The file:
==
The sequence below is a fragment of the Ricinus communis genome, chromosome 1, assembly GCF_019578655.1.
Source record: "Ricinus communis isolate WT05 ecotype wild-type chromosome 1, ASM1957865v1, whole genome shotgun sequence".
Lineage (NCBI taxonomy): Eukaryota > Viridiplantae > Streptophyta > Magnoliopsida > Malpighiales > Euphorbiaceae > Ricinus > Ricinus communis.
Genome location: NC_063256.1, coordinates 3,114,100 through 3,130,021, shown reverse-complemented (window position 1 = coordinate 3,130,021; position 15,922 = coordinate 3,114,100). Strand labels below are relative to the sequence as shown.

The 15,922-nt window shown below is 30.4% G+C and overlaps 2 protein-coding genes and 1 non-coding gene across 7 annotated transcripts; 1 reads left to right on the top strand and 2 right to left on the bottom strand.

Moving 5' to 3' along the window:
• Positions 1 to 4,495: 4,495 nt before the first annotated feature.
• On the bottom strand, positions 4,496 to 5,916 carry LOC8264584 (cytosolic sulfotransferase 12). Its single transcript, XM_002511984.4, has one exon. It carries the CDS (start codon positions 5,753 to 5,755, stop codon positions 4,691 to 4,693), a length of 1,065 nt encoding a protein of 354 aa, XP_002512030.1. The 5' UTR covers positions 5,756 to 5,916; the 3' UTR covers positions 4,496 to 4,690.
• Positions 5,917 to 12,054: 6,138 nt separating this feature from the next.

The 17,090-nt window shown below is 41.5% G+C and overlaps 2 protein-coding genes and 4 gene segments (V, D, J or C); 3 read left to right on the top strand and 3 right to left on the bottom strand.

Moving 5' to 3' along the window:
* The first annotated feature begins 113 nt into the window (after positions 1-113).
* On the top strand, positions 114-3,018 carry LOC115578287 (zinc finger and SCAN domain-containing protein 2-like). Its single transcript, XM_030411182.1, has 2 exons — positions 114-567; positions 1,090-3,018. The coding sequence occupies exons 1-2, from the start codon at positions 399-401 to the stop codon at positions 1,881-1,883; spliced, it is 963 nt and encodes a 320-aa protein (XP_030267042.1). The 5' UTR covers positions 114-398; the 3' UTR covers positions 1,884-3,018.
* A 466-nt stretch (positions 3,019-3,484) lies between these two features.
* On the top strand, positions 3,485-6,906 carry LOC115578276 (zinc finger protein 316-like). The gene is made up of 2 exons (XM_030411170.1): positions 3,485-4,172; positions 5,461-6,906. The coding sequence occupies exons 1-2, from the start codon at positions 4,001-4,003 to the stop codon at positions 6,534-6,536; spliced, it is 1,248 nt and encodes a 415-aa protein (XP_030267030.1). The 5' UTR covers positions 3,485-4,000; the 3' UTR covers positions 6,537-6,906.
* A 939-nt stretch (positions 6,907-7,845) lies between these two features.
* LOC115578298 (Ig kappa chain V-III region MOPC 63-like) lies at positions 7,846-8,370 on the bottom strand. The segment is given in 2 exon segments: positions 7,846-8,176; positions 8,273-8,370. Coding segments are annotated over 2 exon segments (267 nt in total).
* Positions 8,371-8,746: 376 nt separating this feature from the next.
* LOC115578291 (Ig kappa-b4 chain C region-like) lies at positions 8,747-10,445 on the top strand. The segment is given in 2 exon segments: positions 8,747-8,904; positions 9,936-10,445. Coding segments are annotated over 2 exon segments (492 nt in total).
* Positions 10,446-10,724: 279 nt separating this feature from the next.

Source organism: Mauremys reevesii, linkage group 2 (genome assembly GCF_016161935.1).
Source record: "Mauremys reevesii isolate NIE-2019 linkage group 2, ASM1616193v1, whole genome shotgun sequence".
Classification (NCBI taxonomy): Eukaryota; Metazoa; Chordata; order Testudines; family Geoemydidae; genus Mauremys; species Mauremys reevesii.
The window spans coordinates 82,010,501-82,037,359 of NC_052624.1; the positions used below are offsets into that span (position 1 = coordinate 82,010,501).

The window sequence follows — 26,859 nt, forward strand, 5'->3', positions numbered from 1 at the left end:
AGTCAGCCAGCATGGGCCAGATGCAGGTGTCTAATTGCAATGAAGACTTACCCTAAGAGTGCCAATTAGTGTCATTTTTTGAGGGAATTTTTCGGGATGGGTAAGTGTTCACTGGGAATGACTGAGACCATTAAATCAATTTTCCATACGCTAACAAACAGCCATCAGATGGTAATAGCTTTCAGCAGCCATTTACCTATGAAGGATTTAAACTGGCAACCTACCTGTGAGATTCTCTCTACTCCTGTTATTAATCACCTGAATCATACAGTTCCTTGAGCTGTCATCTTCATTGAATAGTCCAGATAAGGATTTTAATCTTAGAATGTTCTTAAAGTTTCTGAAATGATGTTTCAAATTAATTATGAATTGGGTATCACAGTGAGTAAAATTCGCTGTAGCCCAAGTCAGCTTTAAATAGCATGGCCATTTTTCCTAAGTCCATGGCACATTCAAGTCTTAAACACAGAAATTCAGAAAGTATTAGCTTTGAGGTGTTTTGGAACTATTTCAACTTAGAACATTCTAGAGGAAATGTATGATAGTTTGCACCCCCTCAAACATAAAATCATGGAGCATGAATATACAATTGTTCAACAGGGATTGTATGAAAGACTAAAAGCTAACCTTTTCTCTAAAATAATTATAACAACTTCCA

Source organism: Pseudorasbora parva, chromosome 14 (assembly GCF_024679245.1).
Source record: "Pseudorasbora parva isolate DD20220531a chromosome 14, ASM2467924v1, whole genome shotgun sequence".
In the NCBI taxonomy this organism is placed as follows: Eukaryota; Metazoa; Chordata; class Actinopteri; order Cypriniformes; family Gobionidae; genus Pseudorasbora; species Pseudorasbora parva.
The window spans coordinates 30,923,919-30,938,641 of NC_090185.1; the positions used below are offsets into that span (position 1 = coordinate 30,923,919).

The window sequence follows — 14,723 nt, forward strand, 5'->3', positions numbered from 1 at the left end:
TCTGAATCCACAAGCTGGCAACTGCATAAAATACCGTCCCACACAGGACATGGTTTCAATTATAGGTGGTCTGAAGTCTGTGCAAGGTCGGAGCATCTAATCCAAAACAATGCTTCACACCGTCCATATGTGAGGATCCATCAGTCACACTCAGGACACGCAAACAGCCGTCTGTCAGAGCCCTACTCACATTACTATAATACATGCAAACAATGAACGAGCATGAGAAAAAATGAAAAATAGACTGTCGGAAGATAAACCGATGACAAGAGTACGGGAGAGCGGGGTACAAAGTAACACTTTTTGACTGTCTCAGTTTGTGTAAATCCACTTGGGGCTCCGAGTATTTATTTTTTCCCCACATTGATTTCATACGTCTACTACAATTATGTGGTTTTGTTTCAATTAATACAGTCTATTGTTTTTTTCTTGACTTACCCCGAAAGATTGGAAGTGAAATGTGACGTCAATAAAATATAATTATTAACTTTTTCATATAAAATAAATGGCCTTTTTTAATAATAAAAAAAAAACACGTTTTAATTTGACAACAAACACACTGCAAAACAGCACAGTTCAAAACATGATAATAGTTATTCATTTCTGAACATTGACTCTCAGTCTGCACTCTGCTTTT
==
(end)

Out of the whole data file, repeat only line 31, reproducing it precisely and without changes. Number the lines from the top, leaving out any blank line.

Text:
The window sequence follows — 14,723 nt, forward strand, 5'->3', positions numbered from 1 at the left end: